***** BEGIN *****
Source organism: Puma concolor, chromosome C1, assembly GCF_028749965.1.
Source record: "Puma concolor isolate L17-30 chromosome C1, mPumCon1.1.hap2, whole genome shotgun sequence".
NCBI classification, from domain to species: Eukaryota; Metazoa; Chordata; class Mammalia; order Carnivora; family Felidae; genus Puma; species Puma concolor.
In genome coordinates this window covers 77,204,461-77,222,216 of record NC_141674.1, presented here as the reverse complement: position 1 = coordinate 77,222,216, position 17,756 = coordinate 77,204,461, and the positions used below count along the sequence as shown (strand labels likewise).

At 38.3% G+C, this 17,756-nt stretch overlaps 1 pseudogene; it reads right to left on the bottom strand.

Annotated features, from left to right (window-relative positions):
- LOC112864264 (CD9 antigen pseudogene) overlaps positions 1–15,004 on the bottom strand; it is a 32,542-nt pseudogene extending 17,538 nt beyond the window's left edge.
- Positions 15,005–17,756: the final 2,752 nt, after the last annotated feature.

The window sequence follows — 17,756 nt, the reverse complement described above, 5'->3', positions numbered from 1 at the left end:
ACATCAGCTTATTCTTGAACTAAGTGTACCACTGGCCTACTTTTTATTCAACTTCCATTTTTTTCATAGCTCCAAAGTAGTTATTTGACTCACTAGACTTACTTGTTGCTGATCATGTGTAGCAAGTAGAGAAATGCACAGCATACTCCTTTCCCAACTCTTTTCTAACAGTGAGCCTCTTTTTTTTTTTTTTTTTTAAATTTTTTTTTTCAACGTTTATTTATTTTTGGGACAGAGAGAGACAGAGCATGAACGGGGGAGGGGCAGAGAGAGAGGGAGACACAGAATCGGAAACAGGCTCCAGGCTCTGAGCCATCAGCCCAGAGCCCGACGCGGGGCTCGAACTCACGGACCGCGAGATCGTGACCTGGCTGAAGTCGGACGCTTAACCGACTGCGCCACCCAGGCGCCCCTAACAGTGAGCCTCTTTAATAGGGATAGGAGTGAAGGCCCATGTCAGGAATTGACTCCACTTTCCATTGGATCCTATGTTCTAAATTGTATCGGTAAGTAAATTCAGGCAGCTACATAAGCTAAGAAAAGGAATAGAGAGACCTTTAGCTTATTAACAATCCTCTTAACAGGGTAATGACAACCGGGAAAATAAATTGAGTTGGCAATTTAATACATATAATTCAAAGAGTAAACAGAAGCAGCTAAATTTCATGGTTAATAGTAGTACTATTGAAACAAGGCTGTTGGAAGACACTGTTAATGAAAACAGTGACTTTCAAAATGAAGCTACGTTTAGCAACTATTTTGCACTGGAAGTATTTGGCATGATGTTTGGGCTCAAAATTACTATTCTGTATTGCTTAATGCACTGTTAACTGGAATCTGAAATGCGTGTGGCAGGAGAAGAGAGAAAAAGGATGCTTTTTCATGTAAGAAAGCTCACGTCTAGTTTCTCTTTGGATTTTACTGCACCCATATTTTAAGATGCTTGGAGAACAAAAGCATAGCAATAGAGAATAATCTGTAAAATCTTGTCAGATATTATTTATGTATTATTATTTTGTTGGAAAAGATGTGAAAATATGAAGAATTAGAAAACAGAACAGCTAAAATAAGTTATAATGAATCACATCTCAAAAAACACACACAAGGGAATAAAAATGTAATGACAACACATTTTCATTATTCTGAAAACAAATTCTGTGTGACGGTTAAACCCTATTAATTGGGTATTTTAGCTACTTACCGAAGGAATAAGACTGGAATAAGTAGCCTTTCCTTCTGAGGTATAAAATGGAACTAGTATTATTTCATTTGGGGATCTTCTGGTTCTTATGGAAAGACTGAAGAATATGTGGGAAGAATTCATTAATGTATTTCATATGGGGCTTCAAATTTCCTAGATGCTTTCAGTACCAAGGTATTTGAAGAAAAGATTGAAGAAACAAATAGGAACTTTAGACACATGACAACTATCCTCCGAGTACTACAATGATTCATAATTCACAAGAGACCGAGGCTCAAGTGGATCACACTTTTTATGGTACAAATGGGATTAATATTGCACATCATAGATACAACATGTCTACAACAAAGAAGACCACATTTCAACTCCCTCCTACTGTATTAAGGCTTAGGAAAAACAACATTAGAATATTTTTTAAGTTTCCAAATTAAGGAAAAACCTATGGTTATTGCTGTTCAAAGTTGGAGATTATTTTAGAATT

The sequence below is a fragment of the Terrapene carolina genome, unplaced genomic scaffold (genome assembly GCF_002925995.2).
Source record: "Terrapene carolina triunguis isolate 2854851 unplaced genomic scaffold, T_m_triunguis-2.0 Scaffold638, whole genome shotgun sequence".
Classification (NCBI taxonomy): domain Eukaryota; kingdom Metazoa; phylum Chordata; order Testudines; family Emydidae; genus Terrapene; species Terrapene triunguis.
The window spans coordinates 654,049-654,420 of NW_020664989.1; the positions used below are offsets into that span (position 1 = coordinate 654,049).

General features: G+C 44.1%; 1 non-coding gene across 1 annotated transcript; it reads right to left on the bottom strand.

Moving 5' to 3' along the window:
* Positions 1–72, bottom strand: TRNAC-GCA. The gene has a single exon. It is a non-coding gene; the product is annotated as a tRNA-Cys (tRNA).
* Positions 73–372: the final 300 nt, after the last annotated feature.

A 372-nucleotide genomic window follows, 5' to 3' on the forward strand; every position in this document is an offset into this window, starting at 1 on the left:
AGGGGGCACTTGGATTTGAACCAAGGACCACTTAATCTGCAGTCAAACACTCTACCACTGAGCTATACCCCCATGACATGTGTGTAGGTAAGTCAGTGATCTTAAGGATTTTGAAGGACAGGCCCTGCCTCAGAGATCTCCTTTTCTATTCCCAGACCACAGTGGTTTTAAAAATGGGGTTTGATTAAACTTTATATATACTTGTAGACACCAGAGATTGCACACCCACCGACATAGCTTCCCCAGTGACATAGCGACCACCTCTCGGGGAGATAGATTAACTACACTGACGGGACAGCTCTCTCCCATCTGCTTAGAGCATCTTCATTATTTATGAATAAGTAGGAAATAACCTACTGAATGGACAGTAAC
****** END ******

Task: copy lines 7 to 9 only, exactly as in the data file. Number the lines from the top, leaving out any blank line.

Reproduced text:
- LOC112864264 (CD9 antigen pseudogene) overlaps positions 1–15,004 on the bottom strand; it is a 32,542-nt pseudogene extending 17,538 nt beyond the window's left edge.
- Positions 15,005–17,756: the final 2,752 nt, after the last annotated feature.

The window sequence follows — 17,756 nt, the reverse complement described above, 5'->3', positions numbered from 1 at the left end: